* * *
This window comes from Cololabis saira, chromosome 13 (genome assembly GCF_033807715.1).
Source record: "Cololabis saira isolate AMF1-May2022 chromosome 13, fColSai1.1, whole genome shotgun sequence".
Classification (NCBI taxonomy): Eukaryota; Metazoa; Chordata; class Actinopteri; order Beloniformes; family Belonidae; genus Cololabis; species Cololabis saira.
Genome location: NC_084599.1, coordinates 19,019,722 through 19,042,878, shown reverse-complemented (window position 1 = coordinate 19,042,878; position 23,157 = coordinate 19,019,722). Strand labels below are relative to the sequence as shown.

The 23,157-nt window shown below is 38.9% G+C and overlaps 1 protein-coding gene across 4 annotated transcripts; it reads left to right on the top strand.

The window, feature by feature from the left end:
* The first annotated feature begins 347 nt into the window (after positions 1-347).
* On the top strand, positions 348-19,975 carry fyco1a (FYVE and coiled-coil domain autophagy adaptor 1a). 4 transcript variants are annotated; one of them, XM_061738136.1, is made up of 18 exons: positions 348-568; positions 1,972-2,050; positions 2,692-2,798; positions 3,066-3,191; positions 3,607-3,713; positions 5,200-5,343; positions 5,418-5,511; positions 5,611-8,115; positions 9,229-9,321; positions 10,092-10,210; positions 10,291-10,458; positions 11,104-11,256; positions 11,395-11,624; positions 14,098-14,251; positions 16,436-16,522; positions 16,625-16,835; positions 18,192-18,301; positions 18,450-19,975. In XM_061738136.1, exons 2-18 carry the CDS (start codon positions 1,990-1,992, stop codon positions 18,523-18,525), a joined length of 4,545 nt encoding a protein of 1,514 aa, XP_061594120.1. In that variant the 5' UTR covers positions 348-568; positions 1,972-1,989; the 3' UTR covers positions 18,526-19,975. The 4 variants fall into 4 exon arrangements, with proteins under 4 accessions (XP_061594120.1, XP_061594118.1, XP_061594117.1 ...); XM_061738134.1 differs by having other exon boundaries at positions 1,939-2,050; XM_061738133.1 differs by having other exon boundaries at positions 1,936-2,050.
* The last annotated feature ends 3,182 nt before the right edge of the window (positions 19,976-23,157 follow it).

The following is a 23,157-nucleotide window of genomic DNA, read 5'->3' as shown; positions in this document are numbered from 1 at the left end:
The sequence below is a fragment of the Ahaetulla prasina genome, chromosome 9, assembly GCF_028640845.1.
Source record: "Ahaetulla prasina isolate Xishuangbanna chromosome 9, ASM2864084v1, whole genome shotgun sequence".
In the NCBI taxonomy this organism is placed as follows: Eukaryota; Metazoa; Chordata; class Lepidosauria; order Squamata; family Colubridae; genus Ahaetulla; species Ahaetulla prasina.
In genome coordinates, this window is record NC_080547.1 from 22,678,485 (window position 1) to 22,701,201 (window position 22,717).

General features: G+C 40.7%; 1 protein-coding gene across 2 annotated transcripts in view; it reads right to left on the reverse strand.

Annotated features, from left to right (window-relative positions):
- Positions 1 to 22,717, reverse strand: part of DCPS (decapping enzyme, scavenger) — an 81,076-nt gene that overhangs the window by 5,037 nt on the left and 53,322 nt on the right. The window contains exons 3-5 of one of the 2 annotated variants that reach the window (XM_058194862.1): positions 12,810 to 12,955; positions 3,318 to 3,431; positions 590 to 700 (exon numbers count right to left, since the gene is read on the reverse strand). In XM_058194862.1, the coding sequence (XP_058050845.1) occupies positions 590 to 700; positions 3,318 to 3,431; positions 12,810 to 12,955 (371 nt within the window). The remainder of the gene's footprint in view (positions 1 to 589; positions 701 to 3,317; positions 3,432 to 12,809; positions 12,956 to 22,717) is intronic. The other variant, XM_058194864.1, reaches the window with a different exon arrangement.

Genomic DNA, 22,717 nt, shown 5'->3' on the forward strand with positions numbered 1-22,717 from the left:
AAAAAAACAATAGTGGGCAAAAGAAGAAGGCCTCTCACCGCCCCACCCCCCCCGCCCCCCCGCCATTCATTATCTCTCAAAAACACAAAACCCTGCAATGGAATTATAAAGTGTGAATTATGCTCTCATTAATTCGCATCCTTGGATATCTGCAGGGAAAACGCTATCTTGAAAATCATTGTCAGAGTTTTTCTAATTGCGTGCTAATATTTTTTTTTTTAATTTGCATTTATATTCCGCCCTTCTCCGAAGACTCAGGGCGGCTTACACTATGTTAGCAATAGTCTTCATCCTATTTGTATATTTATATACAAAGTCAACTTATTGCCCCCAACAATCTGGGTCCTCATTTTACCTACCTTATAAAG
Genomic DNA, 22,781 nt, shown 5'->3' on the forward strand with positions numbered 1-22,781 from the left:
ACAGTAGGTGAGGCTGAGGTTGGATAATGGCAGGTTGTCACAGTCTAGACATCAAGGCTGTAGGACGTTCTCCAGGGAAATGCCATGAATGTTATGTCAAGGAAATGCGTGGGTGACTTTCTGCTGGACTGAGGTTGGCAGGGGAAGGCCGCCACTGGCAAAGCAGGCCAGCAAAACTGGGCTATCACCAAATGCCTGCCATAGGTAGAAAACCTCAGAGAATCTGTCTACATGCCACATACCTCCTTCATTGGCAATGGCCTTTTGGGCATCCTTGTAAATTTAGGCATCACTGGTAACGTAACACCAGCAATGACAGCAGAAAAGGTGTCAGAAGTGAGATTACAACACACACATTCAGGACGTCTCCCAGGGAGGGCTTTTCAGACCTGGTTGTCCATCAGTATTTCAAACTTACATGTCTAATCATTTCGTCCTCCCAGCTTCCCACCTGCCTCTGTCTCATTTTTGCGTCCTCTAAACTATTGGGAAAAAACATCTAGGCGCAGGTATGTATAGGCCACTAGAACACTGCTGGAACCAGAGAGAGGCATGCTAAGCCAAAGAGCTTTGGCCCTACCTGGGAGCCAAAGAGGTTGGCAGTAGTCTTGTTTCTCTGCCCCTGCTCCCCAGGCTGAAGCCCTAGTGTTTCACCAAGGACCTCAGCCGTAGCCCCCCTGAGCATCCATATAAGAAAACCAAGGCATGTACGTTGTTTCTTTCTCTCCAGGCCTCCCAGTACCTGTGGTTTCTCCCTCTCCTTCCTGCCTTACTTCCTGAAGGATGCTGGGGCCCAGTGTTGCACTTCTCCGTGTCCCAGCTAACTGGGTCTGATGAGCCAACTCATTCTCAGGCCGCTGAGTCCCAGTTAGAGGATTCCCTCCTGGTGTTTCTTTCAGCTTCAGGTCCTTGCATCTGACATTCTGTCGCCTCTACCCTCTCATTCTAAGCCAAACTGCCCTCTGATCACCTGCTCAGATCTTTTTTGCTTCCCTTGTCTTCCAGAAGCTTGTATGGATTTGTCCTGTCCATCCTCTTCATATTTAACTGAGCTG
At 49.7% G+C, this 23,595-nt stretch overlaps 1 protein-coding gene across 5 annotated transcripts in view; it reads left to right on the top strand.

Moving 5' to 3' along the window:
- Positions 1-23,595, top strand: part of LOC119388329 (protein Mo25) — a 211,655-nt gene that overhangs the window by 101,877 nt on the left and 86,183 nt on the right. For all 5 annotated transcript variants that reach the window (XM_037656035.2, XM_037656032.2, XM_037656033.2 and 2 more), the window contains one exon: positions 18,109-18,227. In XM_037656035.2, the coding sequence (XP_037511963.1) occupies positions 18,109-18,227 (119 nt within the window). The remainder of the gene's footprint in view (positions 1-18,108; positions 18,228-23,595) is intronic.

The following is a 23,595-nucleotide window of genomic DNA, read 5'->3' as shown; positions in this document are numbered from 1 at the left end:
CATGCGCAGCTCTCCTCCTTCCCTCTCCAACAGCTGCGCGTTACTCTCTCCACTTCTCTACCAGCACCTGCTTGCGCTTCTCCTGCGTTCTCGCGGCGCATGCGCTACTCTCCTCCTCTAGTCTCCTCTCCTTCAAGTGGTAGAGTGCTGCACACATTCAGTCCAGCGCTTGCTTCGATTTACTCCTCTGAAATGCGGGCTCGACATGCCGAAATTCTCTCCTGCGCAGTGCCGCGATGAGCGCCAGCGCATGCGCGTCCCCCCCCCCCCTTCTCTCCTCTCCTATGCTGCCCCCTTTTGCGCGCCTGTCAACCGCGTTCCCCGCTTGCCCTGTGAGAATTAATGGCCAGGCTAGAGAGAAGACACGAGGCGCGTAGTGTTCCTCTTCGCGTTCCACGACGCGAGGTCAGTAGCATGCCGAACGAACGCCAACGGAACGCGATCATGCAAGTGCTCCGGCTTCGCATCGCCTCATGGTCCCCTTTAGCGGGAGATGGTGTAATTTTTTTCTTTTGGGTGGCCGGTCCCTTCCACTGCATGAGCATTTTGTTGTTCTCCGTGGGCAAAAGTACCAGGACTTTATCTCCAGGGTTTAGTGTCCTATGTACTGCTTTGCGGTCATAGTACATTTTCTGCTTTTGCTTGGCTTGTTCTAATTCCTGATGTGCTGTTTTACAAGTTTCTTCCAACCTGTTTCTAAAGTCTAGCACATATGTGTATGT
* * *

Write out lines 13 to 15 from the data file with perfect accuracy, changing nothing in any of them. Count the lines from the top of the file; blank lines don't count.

In the NCBI taxonomy this organism is placed as follows: Eukaryota; Metazoa; Chordata; class Lepidosauria; order Squamata; family Colubridae; genus Ahaetulla; species Ahaetulla prasina.
In genome coordinates, this window is record NC_080547.1 from 22,678,485 (window position 1) to 22,701,201 (window position 22,717).

General features: G+C 40.7%; 1 protein-coding gene across 2 annotated transcripts in view; it reads right to left on the reverse strand.